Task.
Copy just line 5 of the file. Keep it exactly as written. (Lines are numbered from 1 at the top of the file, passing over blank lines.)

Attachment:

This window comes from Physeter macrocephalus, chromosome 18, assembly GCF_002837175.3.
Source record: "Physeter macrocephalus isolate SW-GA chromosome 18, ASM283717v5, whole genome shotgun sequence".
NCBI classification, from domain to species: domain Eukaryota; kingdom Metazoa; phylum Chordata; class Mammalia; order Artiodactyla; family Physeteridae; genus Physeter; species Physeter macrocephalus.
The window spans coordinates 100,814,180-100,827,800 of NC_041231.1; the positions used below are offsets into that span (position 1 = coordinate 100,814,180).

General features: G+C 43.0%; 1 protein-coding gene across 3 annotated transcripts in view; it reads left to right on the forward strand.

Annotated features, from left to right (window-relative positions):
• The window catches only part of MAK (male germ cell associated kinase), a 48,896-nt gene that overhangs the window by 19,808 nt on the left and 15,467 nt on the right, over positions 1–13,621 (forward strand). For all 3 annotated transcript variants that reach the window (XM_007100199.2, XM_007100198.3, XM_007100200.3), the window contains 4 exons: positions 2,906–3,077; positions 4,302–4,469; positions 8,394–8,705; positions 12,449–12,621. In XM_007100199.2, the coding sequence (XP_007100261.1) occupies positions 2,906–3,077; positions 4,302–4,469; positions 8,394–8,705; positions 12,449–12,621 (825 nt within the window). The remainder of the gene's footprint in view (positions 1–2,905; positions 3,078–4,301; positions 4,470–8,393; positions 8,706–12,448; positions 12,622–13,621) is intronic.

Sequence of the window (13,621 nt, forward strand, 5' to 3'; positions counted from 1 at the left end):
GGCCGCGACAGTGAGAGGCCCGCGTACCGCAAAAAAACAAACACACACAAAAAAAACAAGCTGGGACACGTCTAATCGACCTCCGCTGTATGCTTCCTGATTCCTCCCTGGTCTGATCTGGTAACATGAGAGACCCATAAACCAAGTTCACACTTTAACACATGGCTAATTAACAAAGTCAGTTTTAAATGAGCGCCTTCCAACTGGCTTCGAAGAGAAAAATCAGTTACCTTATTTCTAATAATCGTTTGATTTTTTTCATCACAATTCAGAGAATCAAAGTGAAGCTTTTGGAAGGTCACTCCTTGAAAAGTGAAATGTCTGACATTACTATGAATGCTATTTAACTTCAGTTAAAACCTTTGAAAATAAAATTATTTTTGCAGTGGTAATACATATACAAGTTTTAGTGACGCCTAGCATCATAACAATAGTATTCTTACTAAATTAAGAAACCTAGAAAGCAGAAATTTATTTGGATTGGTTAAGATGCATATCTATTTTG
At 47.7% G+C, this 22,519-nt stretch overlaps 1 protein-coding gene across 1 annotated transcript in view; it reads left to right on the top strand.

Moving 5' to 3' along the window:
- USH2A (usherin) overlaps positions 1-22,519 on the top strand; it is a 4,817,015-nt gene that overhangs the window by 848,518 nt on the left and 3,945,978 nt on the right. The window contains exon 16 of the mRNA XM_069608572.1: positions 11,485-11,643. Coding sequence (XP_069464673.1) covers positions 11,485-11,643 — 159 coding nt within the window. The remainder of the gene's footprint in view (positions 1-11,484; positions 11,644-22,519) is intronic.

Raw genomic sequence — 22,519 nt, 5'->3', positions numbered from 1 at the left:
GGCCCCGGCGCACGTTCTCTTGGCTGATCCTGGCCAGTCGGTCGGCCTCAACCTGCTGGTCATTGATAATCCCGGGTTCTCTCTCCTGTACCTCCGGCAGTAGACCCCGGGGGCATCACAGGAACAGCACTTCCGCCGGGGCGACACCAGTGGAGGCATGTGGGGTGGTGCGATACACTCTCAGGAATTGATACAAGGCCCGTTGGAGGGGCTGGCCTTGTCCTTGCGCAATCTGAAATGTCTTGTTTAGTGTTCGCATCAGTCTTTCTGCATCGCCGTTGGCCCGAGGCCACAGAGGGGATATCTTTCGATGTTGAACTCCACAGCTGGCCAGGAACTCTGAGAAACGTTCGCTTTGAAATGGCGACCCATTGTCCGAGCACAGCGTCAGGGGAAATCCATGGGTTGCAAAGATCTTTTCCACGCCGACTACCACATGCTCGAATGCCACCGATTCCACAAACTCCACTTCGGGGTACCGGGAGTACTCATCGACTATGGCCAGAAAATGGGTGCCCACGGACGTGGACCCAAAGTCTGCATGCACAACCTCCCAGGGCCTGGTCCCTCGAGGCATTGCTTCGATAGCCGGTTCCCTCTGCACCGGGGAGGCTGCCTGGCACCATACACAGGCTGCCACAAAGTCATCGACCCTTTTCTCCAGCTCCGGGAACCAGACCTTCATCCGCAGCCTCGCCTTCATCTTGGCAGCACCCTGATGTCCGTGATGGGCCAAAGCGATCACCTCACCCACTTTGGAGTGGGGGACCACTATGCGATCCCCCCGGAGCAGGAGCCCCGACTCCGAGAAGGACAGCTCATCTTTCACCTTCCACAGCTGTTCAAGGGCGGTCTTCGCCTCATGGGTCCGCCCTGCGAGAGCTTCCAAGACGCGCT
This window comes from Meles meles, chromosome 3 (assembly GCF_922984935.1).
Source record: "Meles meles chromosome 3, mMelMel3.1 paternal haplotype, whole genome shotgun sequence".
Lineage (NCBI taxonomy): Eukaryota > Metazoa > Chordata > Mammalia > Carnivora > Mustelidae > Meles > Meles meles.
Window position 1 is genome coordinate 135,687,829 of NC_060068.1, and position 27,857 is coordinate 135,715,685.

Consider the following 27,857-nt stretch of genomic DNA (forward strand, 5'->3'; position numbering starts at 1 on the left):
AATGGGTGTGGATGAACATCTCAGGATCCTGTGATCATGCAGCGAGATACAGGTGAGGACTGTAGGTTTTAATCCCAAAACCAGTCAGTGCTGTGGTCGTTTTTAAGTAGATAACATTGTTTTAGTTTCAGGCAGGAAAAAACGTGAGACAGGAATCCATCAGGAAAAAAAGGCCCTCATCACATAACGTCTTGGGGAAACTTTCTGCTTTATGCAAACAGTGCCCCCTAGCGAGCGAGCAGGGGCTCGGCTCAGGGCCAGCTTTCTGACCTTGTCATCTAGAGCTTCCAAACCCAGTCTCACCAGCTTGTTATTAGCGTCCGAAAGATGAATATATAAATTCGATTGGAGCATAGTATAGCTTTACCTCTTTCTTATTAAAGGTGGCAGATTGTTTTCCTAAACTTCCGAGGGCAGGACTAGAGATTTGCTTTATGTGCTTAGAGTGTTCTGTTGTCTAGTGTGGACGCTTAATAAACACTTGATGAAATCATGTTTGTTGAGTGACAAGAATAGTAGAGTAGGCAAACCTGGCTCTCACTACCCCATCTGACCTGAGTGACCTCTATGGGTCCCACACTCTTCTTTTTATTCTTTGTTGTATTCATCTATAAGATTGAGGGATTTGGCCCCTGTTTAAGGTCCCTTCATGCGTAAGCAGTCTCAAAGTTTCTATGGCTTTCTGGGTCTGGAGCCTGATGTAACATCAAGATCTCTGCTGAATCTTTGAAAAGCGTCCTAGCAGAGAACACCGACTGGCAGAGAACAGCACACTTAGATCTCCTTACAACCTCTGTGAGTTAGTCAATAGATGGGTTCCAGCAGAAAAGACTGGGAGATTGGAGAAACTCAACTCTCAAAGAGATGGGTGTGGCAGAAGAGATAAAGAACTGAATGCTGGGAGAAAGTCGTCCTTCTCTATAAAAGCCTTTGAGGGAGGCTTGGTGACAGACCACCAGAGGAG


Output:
General features: G+C 43.0%; 1 protein-coding gene across 3 annotated transcripts in view; it reads left to right on the forward strand.